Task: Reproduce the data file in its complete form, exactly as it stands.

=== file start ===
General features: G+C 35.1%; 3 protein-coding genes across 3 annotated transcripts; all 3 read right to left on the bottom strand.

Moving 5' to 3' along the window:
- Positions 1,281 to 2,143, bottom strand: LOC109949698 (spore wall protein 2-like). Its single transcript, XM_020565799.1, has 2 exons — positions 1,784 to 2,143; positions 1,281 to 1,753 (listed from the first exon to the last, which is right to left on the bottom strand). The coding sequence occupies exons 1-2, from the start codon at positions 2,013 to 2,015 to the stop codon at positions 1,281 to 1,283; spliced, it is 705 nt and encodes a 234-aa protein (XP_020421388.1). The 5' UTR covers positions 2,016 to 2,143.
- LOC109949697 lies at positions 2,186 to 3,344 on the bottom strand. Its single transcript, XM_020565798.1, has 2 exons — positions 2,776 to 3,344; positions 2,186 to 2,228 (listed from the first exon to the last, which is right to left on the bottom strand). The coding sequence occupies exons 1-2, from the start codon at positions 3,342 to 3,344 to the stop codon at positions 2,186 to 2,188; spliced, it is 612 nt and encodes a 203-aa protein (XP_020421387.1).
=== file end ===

General features: G+C 35.1%; 3 protein-coding genes across 3 annotated transcripts; all 3 read right to left on the bottom strand.

Moving 5' to 3' along the window:
- Positions 1,281 to 2,143, bottom strand: LOC109949698 (spore wall protein 2-like). Its single transcript, XM_020565799.1, has 2 exons — positions 1,784 to 2,143; positions 1,281 to 1,753 (listed from the first exon to the last, which is right to left on the bottom strand). The coding sequence occupies exons 1-2, from the start codon at positions 2,013 to 2,015 to the stop codon at positions 1,281 to 1,283; spliced, it is 705 nt and encodes a 234-aa protein (XP_020421388.1). The 5' UTR covers positions 2,016 to 2,143.
- LOC109949697 lies at positions 2,186 to 3,344 on the bottom strand. Its single transcript, XM_020565798.1, has 2 exons — positions 2,776 to 3,344; positions 2,186 to 2,228 (listed from the first exon to the last, which is right to left on the bottom strand). The coding sequence occupies exons 1-2, from the start codon at positions 3,342 to 3,344 to the stop codon at positions 2,186 to 2,188; spliced, it is 612 nt and encodes a 203-aa protein (XP_020421387.1).